“I’ll bet that even before readers got to my fourth paragraph, some were thinking that Thomas Pierrie Pauli, who was born on Christmas Eve 52 years ago, got what he deserved. OK, so he spent time [11 yeras] in the joint. Big whup. A sex offender should pay forever.”

Given such consistent voices of fear, will the voices of compassion and reason be loud and long enough to affect needed changes?

.. .. Test-taking “Burgler” — Love or Money? Deandre Ellis was arrested for burglary yesterday here in Schenectady, for taking a New York State Regents exam on The Living Environment.  As the Gazette reports, in “Police: Regents taker an impostor” (January 29, 2009), Ellis “allegedly disguised himself as a girl to take a Regents exam for a current student.”  His skill as a disguise artist are somewhat lacking; it appears he wore a wig but other details of his make-over have not been released. Although he’s only 17 years old, Ellis is a former Schenectady High Student, so I’m not sure just how successful he has been in the past with taking Regents exams.  We’re not told whether he was taking this test out of romantic or entrepreneurial motives.  The unidentified “female student’s status — the real student — is under review, an official said.”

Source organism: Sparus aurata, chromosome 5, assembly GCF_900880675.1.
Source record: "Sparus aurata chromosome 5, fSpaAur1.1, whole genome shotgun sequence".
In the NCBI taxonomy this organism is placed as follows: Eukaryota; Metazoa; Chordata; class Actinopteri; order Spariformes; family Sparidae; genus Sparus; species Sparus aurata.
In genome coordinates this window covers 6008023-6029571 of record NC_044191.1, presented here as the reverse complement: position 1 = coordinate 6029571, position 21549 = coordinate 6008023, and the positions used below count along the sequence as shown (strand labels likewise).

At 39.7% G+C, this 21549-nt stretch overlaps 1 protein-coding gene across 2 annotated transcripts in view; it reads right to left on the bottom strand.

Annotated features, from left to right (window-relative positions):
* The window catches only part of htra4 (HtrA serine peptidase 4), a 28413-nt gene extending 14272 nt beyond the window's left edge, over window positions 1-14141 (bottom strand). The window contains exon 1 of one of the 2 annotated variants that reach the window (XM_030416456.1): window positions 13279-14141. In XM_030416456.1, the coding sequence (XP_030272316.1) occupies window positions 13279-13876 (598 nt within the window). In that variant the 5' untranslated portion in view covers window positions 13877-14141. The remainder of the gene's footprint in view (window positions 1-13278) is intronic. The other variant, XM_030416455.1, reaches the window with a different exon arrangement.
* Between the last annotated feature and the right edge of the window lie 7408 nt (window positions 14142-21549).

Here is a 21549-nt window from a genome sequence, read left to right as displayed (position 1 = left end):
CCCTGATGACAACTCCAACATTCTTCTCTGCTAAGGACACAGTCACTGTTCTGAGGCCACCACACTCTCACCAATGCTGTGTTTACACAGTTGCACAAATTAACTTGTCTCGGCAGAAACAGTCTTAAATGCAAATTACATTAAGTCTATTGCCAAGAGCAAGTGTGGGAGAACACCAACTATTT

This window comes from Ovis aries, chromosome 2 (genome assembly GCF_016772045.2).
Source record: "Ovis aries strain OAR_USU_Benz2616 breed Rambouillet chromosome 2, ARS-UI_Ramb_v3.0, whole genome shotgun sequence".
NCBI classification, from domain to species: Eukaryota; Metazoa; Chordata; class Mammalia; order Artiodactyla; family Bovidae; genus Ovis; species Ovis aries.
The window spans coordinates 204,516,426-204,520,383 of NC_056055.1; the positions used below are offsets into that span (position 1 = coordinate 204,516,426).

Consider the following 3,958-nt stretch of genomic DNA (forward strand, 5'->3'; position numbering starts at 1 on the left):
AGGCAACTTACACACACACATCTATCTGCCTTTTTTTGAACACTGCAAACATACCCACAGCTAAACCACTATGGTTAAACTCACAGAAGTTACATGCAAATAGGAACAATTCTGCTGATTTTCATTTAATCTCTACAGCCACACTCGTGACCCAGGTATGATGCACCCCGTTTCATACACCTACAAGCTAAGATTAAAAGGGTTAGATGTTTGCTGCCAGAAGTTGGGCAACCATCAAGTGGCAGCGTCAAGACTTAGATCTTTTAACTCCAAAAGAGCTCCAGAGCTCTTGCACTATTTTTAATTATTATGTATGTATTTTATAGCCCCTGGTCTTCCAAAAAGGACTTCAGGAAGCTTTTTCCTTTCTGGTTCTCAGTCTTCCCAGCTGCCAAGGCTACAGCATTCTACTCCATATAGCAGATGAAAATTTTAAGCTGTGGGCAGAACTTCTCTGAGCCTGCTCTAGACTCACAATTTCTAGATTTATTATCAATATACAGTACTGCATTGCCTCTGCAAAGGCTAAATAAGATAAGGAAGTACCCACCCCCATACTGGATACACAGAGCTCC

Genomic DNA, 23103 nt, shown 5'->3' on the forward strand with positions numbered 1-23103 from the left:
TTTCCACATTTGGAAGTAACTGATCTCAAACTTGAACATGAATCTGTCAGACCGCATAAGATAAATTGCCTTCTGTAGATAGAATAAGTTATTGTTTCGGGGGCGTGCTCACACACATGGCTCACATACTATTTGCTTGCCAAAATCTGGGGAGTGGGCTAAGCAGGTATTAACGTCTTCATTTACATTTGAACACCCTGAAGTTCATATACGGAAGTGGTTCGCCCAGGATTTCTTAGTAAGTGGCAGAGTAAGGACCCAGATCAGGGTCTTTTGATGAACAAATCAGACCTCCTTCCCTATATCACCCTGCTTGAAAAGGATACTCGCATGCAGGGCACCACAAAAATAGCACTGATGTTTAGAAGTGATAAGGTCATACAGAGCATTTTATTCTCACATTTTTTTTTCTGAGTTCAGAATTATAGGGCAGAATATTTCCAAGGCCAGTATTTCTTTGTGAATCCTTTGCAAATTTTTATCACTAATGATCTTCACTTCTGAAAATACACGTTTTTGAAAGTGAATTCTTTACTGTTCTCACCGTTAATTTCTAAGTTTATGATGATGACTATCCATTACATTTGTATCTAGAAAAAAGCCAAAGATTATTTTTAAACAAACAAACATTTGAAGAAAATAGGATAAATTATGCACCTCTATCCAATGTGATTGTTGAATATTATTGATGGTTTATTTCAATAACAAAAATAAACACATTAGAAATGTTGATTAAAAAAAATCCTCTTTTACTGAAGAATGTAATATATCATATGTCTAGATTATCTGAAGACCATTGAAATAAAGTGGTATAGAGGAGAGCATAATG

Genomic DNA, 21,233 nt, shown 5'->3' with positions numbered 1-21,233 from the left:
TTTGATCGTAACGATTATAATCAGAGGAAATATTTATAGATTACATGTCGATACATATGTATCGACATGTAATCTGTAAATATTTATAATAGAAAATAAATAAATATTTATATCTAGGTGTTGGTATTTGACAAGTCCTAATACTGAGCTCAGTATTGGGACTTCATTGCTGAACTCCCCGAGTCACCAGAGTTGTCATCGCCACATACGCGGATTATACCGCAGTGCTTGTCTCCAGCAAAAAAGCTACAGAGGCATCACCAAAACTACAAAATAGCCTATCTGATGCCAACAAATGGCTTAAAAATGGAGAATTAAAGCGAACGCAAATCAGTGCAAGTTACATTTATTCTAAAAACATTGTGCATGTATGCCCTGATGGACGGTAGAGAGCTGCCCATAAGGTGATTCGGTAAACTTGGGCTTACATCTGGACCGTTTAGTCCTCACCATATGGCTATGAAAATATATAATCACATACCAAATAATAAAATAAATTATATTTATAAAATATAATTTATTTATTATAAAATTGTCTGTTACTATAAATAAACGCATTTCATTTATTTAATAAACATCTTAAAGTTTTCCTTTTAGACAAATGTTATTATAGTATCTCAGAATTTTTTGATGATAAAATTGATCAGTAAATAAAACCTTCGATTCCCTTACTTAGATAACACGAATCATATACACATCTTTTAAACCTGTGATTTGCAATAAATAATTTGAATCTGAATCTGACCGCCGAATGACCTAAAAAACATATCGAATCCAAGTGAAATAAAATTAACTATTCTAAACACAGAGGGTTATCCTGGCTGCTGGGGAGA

We are rather surprised that Deandre Ellis is charged with one felony count of third-degree burglary.  As the Gazette describes the rationale:

“Burglary is defined as knowingly entering a premises that you’re not supposed to be in with the intent to commit a crime, Police Department spokesman Sgt. Eric Clifford said.

“In Ellis’ case, he was not supposed to be at the school and he intended to commit the crime of forgery, Clifford said.”

Apparently, Sgt. Clifford told the Gazette they were using “a strict interpretation of the burglary statute.”  There are no criminal law experts in the f/k/a Gang, but it sounds more like a loose interpretation of the statute to us.